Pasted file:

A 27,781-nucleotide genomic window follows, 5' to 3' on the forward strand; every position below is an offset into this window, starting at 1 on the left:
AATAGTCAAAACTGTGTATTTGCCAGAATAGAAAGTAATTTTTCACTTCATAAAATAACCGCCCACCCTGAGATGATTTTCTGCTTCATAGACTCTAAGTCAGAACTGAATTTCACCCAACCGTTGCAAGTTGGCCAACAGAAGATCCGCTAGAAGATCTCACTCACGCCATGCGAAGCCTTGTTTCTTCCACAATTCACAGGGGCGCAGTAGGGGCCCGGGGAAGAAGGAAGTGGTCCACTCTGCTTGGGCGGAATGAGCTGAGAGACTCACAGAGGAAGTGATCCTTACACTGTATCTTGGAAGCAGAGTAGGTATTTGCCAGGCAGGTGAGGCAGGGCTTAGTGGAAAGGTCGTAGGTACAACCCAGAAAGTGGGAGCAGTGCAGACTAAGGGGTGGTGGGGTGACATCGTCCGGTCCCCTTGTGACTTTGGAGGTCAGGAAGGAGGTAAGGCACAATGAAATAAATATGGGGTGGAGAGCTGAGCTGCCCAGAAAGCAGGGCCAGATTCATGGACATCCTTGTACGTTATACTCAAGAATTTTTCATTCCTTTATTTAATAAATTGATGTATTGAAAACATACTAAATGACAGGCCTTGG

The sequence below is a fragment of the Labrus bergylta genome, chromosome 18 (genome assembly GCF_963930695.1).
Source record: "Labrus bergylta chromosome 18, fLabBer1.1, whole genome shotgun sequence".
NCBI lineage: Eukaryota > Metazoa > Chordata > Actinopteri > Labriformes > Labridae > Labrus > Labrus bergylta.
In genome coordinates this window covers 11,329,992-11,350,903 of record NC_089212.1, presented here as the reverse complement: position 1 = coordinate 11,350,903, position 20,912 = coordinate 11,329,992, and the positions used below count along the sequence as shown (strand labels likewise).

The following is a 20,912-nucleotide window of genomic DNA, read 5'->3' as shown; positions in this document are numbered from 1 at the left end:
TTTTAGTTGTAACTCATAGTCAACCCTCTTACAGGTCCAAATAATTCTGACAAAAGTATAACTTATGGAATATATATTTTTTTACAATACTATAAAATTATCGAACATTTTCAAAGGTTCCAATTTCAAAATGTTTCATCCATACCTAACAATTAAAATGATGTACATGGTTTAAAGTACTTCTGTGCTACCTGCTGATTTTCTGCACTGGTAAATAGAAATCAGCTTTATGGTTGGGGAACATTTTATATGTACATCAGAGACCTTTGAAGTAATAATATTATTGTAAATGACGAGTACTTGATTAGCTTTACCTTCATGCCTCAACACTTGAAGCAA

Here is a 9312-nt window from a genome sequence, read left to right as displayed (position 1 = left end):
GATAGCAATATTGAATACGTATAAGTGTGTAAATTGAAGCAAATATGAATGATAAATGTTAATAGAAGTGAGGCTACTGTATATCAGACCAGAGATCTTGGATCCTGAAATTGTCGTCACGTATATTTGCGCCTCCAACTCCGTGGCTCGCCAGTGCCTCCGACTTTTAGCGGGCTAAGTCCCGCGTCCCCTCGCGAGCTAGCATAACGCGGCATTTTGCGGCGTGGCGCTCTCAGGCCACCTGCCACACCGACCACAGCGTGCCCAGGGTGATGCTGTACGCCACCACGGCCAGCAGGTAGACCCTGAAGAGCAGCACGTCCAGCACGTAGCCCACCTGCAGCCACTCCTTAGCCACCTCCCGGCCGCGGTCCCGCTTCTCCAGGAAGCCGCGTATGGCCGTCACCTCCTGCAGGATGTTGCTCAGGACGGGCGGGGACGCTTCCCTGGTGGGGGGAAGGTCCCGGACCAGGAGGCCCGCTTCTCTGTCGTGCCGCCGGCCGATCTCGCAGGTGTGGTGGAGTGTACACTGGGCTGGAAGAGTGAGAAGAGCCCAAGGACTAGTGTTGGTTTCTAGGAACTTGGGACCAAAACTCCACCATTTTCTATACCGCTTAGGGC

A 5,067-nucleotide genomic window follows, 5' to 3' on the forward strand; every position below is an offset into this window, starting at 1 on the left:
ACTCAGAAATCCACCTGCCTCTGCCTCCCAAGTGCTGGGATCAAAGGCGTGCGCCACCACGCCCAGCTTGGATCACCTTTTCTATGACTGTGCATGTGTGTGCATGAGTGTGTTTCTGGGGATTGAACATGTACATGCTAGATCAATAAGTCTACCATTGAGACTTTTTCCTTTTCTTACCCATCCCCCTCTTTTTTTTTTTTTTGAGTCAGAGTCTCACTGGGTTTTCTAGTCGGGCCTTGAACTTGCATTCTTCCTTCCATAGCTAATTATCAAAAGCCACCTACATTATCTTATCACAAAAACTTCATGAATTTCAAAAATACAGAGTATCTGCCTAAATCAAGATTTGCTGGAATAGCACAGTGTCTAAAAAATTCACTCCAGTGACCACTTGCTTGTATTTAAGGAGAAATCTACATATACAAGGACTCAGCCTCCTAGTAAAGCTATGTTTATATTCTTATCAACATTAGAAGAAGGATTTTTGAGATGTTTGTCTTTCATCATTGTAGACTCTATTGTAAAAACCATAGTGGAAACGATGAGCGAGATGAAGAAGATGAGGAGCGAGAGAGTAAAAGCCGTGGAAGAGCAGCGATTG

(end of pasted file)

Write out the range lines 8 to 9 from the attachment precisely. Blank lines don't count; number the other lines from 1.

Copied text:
TTTTAGTTGTAACTCATAGTCAACCCTCTTACAGGTCCAAATAATTCTGACAAAAGTATAACTTATGGAATATATATTTTTTTACAATACTATAAAATTATCGAACATTTTCAAAGGTTCCAATTTCAAAATGTTTCATCCATACCTAACAATTAAAATGATGTACATGGTTTAAAGTACTTCTGTGCTACCTGCTGATTTTCTGCACTGGTAAATAGAAATCAGCTTTATGGTTGGGGAACATTTTATATGTACATCAGAGACCTTTGAAGTAATAATATTATTGTAAATGACGAGTACTTGATTAGCTTTACCTTCATGCCTCAACACTTGAAGCAA

Here is a 9312-nt window from a genome sequence, read left to right as displayed (position 1 = left end):